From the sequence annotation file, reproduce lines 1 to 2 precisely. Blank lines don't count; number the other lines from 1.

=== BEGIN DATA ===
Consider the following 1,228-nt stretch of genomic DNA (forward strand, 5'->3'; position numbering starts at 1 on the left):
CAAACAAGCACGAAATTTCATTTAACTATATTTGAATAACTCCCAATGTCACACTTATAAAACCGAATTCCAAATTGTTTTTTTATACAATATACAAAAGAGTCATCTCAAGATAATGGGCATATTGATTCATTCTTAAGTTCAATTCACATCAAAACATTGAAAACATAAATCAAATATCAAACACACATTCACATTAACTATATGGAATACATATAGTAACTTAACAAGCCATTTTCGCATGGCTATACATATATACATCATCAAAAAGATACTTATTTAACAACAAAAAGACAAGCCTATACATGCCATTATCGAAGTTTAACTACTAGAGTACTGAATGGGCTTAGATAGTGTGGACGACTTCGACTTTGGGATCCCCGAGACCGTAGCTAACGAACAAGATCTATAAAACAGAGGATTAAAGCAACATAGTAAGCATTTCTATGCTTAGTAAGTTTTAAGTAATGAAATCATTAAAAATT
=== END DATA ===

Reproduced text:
Consider the following 1,228-nt stretch of genomic DNA (forward strand, 5'->3'; position numbering starts at 1 on the left):
CAAACAAGCACGAAATTTCATTTAACTATATTTGAATAACTCCCAATGTCACACTTATAAAACCGAATTCCAAATTGTTTTTTTATACAATATACAAAAGAGTCATCTCAAGATAATGGGCATATTGATTCATTCTTAAGTTCAATTCACATCAAAACATTGAAAACATAAATCAAATATCAAACACACATTCACATTAACTATATGGAATACATATAGTAACTTAACAAGCCATTTTCGCATGGCTATACATATATACATCATCAAAAAGATACTTATTTAACAACAAAAAGACAAGCCTATACATGCCATTATCGAAGTTTAACTACTAGAGTACTGAATGGGCTTAGATAGTGTGGACGACTTCGACTTTGGGATCCCCGAGACCGTAGCTAACGAACAAGATCTATAAAACAGAGGATTAAAGCAACATAGTAAGCATTTCTATGCTTAGTAAGTTTTAAGTAATGAAATCATTAAAAATT